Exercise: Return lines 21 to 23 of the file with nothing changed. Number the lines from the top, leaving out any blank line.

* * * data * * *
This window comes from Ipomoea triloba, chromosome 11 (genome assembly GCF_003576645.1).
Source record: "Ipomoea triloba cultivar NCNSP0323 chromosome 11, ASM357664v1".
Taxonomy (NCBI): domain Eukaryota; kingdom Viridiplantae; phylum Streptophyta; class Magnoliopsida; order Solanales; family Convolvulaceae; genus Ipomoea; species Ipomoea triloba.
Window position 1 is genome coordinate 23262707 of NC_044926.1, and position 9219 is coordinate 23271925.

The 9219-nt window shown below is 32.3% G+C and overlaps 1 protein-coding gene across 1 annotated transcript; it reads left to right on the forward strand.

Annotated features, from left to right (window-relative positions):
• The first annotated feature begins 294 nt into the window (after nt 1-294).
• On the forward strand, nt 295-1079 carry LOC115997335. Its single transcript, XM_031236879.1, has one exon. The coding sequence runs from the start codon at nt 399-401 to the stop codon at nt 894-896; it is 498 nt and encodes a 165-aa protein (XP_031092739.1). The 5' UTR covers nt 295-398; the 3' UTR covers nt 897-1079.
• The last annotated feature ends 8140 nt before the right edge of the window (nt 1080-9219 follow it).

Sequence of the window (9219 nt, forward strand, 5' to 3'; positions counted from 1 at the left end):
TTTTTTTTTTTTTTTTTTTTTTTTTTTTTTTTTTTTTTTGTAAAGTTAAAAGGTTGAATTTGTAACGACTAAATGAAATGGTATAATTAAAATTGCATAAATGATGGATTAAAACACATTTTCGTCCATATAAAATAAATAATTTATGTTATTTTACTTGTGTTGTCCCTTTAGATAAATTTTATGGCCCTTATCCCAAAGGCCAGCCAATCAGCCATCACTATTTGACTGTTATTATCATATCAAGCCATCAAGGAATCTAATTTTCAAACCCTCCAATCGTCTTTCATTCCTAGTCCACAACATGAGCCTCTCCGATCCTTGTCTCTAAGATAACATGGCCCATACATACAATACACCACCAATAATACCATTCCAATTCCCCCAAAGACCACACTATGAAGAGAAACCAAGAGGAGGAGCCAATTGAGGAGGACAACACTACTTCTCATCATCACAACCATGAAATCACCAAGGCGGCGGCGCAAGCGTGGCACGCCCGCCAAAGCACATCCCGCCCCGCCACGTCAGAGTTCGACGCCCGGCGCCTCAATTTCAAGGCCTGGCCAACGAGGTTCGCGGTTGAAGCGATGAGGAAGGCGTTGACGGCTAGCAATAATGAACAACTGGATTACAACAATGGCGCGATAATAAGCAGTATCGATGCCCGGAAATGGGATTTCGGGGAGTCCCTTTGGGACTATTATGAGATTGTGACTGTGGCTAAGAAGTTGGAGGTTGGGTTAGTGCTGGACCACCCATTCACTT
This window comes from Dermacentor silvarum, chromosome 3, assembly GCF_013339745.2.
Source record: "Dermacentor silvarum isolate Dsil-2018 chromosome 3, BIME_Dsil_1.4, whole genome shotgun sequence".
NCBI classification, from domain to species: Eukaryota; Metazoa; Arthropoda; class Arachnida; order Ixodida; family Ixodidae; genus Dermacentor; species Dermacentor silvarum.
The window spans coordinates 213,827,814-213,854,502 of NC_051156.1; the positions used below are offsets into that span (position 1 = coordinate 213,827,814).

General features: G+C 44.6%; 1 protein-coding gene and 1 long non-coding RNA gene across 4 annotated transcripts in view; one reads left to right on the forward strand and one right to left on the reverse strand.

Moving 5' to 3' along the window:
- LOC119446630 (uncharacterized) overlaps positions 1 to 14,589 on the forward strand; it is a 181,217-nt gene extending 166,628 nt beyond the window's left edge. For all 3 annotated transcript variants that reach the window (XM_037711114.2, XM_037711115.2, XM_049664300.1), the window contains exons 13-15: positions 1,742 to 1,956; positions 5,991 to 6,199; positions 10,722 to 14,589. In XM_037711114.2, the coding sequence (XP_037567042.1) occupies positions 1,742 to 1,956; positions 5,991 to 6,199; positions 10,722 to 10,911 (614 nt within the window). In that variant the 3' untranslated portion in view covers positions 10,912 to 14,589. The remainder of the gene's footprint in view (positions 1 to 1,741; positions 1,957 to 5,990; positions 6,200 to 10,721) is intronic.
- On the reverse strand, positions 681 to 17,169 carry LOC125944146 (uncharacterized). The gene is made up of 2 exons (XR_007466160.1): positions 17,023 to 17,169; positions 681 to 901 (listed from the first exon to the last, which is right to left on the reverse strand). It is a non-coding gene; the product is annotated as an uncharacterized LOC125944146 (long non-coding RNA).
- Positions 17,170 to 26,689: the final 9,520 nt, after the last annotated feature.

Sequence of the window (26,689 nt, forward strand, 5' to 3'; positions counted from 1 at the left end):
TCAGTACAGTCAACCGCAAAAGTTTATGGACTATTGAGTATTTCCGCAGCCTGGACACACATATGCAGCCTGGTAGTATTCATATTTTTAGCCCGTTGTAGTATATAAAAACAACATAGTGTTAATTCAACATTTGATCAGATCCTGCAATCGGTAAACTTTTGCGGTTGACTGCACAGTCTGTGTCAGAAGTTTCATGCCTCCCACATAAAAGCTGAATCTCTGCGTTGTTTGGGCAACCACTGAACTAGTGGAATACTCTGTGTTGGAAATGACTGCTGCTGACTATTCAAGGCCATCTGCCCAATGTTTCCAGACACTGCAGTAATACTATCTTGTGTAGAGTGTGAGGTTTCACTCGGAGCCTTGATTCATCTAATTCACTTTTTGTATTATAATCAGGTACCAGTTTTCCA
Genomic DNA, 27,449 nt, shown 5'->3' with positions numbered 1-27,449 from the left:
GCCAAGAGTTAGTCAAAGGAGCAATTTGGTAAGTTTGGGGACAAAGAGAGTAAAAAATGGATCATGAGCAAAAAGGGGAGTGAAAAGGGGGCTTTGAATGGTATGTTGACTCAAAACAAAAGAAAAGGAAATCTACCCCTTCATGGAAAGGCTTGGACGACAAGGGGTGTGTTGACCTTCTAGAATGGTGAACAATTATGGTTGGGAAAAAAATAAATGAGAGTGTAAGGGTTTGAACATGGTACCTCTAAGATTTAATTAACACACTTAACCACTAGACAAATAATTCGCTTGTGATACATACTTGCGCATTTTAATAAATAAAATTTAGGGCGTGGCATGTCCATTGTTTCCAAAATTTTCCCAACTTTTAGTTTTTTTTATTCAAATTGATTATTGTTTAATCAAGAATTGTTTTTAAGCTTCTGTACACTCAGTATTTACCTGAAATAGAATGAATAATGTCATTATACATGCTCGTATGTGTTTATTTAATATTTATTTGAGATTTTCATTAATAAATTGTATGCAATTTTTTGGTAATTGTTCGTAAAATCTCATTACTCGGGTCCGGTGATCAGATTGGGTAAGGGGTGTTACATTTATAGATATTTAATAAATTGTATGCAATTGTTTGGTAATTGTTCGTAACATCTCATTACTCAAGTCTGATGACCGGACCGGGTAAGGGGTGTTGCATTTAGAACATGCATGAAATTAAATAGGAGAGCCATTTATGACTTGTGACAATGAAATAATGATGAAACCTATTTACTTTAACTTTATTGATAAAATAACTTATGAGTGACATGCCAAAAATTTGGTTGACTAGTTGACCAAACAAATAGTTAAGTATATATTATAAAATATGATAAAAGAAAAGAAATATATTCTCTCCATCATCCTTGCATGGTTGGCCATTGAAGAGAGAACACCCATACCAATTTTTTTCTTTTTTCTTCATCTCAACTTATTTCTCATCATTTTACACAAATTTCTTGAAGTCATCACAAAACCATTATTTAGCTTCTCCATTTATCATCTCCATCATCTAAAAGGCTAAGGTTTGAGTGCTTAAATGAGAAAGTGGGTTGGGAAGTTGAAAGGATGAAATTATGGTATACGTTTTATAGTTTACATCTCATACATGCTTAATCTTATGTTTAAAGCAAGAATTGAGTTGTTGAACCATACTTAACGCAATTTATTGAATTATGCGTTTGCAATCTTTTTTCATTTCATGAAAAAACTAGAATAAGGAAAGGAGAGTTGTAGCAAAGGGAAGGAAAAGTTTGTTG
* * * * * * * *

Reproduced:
Sequence of the window (26,689 nt, forward strand, 5' to 3'; positions counted from 1 at the left end):
TCAGTACAGTCAACCGCAAAAGTTTATGGACTATTGAGTATTTCCGCAGCCTGGACACACATATGCAGCCTGGTAGTATTCATATTTTTAGCCCGTTGTAGTATATAAAAACAACATAGTGTTAATTCAACATTTGATCAGATCCTGCAATCGGTAAACTTTTGCGGTTGACTGCACAGTCTGTGTCAGAAGTTTCATGCCTCCCACATAAAAGCTGAATCTCTGCGTTGTTTGGGCAACCACTGAACTAGTGGAATACTCTGTGTTGGAAATGACTGCTGCTGACTATTCAAGGCCATCTGCCCAATGTTTCCAGACACTGCAGTAATACTATCTTGTGTAGAGTGTGAGGTTTCACTCGGAGCCTTGATTCATCTAATTCACTTTTTGTATTATAATCAGGTACCAGTTTTCCA
Genomic DNA, 27,449 nt, shown 5'->3' with positions numbered 1-27,449 from the left: